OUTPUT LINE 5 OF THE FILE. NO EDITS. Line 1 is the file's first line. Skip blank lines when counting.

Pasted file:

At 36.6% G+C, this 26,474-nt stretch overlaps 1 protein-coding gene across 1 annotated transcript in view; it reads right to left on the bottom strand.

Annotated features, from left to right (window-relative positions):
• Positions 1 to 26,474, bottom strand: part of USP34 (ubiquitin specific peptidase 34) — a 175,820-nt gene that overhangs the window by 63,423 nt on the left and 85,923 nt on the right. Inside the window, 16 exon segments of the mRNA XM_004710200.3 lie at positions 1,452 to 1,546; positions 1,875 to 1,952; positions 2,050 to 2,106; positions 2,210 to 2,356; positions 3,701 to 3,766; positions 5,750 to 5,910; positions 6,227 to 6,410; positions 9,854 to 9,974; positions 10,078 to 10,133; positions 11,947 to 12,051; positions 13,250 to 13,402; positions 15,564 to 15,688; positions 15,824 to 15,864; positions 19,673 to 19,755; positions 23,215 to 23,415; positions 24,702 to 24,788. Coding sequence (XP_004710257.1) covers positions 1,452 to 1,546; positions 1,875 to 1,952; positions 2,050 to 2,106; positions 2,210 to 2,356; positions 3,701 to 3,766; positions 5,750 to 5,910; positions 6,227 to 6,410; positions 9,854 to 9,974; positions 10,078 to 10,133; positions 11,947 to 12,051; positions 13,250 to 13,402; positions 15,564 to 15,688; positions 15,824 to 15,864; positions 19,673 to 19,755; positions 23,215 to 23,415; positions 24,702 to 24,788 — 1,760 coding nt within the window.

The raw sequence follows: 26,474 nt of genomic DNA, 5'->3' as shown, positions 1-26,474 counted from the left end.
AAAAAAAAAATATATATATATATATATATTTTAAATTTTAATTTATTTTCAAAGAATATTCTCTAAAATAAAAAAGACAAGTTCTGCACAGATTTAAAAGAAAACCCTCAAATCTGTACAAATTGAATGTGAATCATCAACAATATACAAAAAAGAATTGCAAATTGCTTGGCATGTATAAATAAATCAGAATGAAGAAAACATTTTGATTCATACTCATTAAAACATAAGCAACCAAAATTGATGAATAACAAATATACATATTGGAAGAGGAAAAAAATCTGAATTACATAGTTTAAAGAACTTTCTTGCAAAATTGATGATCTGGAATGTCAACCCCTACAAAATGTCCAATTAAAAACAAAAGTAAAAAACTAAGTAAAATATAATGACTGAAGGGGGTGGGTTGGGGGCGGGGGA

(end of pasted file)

AAAAAAAAAATATATATATATATATATATTTTAAATTTTAATTTATTTTCAAAGAATATTCTCTAAAATAAAAAAGACAAGTTCTGCACAGATTTAAAAGAAAACCCTCAAATCTGTACAAATTGAATGTGAATCATCAACAATATACAAAAAAGAATTGCAAATTGCTTGGCATGTATAAATAAATCAGAATGAAGAAAACATTTTGATTCATACTCATTAAAACATAAGCAACCAAAATTGATGAATAACAAATATACATATTGGAAGAGGAAAAAAATCTGAATTACATAGTTTAAAGAACTTTCTTGCAAAATTGATGATCTGGAATGTCAACCCCTACAAAATGTCCAATTAAAAACAAAAGTAAAAAACTAAGTAAAATATAATGACTGAAGGGGGTGGGTTGGGGGCGGGGGA